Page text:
Where the heck have I been? Seriously, I want to know. 2013 seems to be flying by me in a high-speed blur. All I remember is that there an awful lot of nights spent in hotels, home cooked meals have been few and far between and, as you may have noticed, I’ve been a pretty pathetic Dorista.
So thank goodness for make-up week, because boy, do I have some recipes to make up. This will be a small dent in my FFwD To Do list.
First, do you still remember May? Back when we were all still happy about the slightest hint of warm weather and not complaining about the heat? Back when asparagus was in season? My memory is faint, but I have pictures on my computer of Asparagus Soup topped with creme fraiche, chives, and strips of ham, and I have a note in my book which reads, “yummy!”. So I guess that just about sums that up.
Somewhere along the line I also made Dieter’s Tartine. Many Germans use the word Abendbrot for their evening meal, which literally translates as “evening bread”. In fact, Abendbrot is not at all uncommon in my house after a long day. In addition to Dorie’s original recipe, I also whipped up a few other favorites. I find that the key lies in a good quality loaf of bread. So long as I have good bread, even the most mundane toppings can work.
Hopefully my schedule settles down soon and I can find more time to hang out in the kitchen. I’m missing it and my fellow Doristas.
Considering how often I’ve eaten this week’s French Fridays with Dorie recipe, Cherry Clafoutis, it’s rather a wonder that I’ve never made it before myself. This dessert was quite the hit in my family some years ago and was made quite often during cherry season. Though, as I recall, the recipe was a bit more involved and included a hit of cherry liqueur.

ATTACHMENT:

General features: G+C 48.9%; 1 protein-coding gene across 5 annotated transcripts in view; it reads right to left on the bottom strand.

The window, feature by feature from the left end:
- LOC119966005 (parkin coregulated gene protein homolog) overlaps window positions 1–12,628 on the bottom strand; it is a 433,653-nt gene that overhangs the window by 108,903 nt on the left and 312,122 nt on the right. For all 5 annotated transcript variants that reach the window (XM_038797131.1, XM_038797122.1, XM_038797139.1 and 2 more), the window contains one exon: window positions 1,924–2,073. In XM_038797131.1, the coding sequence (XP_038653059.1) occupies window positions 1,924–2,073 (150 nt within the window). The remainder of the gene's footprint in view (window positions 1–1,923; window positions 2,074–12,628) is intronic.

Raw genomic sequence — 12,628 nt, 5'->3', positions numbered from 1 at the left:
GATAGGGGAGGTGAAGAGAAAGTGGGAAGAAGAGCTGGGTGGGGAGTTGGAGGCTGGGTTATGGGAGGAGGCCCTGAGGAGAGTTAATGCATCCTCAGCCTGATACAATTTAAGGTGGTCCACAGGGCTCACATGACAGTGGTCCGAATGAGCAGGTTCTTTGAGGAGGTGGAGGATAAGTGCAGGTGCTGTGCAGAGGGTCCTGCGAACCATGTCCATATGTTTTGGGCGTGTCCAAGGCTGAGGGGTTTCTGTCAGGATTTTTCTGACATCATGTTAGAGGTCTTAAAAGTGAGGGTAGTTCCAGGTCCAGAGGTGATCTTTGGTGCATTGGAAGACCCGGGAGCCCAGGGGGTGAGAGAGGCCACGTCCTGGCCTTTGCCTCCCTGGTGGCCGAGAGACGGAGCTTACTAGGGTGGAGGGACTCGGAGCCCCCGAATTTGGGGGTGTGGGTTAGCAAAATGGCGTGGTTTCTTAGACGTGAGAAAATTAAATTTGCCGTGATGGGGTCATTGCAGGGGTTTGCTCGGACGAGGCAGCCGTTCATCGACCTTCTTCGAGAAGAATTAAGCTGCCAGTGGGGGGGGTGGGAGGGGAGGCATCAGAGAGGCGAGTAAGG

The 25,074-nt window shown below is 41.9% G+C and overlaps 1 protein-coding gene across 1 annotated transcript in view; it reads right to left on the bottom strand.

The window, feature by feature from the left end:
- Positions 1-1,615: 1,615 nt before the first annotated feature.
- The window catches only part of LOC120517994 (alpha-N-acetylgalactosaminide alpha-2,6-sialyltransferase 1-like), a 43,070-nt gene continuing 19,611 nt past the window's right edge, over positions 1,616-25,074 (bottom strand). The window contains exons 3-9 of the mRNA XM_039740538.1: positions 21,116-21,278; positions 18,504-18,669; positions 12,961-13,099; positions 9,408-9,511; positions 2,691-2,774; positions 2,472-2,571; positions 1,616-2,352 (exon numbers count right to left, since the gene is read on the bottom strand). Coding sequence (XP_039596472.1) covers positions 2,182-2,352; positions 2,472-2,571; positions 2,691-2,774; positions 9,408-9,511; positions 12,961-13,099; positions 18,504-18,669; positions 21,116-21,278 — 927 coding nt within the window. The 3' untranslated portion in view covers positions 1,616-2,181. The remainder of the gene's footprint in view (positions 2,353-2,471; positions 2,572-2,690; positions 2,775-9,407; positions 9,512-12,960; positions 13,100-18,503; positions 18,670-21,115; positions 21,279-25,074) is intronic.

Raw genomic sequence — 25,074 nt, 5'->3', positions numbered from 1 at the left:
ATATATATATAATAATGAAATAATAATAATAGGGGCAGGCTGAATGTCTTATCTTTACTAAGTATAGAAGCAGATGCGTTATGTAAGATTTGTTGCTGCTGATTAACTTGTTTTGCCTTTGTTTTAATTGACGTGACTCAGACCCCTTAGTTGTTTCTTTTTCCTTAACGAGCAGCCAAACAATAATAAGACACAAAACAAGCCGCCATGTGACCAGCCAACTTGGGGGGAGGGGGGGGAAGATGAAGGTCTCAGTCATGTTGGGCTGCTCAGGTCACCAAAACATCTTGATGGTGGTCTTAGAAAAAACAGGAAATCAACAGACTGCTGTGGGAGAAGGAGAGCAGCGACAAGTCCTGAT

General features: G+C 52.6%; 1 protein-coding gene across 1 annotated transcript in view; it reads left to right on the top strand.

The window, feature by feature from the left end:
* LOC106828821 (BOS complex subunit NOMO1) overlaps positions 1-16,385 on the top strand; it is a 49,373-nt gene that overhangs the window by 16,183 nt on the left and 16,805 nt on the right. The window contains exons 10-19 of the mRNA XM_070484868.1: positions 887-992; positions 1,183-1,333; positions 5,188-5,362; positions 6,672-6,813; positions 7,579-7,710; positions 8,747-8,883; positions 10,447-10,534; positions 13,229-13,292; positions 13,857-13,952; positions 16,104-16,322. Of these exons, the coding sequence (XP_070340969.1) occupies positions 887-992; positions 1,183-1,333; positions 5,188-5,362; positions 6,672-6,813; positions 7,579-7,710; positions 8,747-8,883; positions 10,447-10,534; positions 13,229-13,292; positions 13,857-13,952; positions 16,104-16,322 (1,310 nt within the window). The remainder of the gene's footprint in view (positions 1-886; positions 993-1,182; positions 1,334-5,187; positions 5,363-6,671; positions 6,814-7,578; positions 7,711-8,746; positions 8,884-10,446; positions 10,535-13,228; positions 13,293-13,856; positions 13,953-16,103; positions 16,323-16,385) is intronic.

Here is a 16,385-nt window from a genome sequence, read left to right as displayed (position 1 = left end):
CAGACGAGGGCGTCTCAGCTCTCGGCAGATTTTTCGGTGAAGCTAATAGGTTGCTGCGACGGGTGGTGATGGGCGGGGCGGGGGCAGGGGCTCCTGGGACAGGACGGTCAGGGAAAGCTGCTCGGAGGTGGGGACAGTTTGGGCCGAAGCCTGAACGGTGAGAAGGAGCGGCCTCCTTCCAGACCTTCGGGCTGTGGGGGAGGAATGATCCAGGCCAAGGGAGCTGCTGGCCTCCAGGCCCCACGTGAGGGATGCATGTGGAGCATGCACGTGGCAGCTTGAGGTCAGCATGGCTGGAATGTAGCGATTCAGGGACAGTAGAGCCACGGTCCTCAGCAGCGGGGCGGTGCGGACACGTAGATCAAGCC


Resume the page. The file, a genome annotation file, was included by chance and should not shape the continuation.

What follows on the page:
Dorie’s recipe is the height of simplicity. You don’t even have to pit the cherries. Just throw them in a baking dish and drown them in a quick mix of cream, milk, eggs, vanilla, and sugar, and into the oven it goes. Dorie suggested that other berries could be used and so I decided to do half cherry, one quarter raspberry and one quarter blueberry to see what we liked best.
A word on the whole cherry idea before I go on. When I mentioned this to my parents I was met with a resounding NO! The concept was apparently way too bizarre to contemplate. And I have to agree that it sounded odd to me at first as well. But if you think about it, why is this so very different from sitting and eating a bowl of fresh cherries? I certainly don’t take the time to remove the pit from fresh cherries before I eat them and this was pretty much the same procedure. I think it’s more of a mental thing because fresh cherries are typically eaten in a casual atmosphere whereas a fancy french dessert surely deserves more refinement. But hey, if the creators of the dish (namely the French) are not too proud to deal with the pits, who am I to put on airs?
So, whole cherries it was, and they were delicious! I really enjoyed this dessert and I especially liked how easy it was to prepare. My husband and I both liked the addition of cherries and blueberries, but were not convinced by the raspberries. They seemed to let out more water into the custard and may have been the reason why my dessert needed an hour in the oven before it was cooked through. All in all, a winning dessert.
Ahh, the daily commute. I’ve heard of some pretty unbelievable ones. In comparison, mine is just not that bad. But that doesn’t stop me from complaining about it.
What confounds me is that my drive to work is usually pretty straightforward, but my drive from work often takes 2 to 3 times as long due to traffic. What the heck!